Market Freezes Within Minutes of Opening as COVID-19 Pushes S&P 500, Stocks Down Further [Updated]

Mar 16, 2020
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Wall Street opened the week of March 16 to Monday morning carnage, as COVID-19 triggered a quick circuit breaker during the opening minutes of the trading day as the S&P 500 and other stocks slid down further.

S&P 500 Circuit Breaker Tripped On Market Open

Trading halted at 9:31 AM, 1 minute into the trading day as the S&P 500 crossed the threshold of 7%. Before the trading day started the S&P 500 was down pre-market 9%.

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After trading resumed, losses continued to mount up with the S&P 500 diving another 3 percentage points.

In the first few minutes of trading, the Dow Jones Industrial Average dropped 9.7%. The NASDAQ Composite Index was lower by 6%.

However, after the first circuit breaker, the market levelled off with losses hovering around the 9-11.5% mark as the trading day continued into its second hour.

Even before the market opened on Monday, futures contracts for the major averages hit their “limit down” levels, meaning they could not trade below that threshold and trading was halted until the market opened.

All this is after the Fed's second emergency rate cut this month, which was disclosed over the weekend. Investors, however, didn't think much of the Fed's move and data shows that they are moving capital into US government bonds which are considered to be some of the most solid investments in the world. The yield on the 10-year Treasury note fell 0.19%, to less than 0.7% in the early hours of Monday trading.

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Markets Around the World Suffer Losses

Before the US market opened, China disclosed that the COVID-19 virus has decimated its economy quantifying the damage done. The National Bureau of Statistics said that industrial output had dropped 13.5% for the first two months of the year effectivley signalling that the economy had shut down during the worst of the pandemic. Unemployment has also jumped to 6.2%, with retail sales dropping 20% on year. All in all, the economy experienced its first quarterly contraction since 1989.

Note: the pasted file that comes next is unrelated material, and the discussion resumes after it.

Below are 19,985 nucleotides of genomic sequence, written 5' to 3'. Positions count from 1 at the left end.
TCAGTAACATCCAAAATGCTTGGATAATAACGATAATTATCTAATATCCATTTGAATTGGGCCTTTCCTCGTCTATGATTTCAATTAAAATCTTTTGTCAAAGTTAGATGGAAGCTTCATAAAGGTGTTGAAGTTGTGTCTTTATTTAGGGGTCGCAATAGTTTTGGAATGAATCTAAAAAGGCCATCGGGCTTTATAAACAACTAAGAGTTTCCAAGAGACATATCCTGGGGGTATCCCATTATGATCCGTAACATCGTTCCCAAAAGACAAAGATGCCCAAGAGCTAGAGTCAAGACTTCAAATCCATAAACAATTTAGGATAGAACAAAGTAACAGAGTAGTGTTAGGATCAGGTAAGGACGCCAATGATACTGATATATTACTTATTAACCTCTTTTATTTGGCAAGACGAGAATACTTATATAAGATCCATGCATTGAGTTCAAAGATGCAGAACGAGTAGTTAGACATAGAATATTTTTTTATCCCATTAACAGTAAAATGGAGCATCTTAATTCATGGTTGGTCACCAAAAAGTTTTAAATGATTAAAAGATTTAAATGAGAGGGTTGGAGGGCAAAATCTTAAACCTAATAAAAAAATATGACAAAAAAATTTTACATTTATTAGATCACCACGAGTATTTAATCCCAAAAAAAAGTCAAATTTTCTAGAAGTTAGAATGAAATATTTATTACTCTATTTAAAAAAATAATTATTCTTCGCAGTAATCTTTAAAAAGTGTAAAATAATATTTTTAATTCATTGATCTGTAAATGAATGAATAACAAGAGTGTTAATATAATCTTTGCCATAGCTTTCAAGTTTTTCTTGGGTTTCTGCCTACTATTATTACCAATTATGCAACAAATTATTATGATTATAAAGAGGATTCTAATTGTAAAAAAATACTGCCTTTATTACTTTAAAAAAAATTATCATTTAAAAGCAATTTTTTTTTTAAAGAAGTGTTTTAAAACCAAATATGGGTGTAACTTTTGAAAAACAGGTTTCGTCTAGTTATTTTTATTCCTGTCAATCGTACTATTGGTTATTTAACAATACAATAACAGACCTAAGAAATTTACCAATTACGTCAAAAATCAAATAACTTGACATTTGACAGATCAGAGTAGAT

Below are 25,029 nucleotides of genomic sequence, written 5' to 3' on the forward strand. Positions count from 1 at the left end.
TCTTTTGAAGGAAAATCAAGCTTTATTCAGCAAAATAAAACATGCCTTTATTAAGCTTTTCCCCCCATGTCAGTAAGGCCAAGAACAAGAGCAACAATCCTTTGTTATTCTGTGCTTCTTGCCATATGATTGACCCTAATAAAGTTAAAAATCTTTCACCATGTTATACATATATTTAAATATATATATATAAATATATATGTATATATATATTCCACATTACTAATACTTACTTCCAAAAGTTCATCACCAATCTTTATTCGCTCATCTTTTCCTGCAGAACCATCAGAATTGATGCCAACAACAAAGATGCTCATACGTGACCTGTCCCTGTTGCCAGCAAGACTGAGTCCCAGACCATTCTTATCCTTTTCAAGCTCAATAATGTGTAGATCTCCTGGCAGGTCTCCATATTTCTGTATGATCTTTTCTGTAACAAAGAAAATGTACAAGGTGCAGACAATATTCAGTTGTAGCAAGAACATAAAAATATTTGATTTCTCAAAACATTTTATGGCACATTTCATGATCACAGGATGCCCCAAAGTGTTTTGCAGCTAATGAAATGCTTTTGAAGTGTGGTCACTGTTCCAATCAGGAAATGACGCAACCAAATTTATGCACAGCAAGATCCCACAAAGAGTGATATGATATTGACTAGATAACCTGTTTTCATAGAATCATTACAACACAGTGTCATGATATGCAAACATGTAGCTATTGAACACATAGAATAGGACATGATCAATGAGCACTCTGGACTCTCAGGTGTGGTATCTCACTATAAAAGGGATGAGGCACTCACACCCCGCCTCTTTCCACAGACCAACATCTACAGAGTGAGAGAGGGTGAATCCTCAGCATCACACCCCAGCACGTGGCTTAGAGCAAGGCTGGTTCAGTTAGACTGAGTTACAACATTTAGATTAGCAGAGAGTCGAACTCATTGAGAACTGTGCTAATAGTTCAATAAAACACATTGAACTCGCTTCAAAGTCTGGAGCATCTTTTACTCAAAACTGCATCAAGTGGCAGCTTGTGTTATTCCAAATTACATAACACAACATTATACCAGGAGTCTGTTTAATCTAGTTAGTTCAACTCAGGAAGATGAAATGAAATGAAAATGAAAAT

Beijing attempted to put a positive spin on the numbers, saying the impact was manageable.

"In the first two months, despite the sudden outbreak of COVID-19, under the strong guidance of CPC Central Committee with Comrade Xi Jinping at its core, all regions and departments coordinated efforts to advance both the prevention and control of the epidemic and the economic and social development," reads the banner of the bureau's website.

The S&P 500 wasn't the only index to start the week with crushing losses. During the Monday trading day in Europe, stocks crashed as the continent's biggest economies remained shuttered. The FTSE 100 tumbled more than 7% during the trading day, while the Stoxx Europe 600 index, one of the continent's largest indexes, fell 10% reflecting losses on Germany's DAX and France's CAC 40.

The energy-heavy Toronto Stock Exchange also plunged during its first few minutes of trading, triggering its circuit breakers in parallel to exchanges in New York.

Tech Stocks Feel the Pain

There are many tech stocks on the S&P 500, and they all suffered a dramatic drop during the first hour of trading.

During the first hour, chipmakers Intel (NASDAQ:INTC) dropped by 10% while AMD (NASDAQ:AMD) pushed down by 8.43%. 

Lyft (NASDAQ:LYFT) suffered crushing losses, dropping 20% while its rival Uber (NYSE:UBER) was down 12%. 

Popular tech ETFs such as the Vanguard Information Technology ETF (NYSEARCA:VGT) and the Technology Select Sector SPDR Fund (NYSEARCA:XLK) also suffered double-digit losses during the early trading day.

Goldman Sachs Predicts GDP Drop

Goldman Sachs forecasted Sunday that the US economy would drop into a recession for the first half of the year. The investment bank predicted that the US economy would be flat for the first quarter of the year, before dropping by 5% during the second quarter, while rounding back to growth during the third and fourth quarters with 3-4% predicted during the two quarters. Overall the US economy will continue to grow this year, but only by 0.4%.

 

 

 

 

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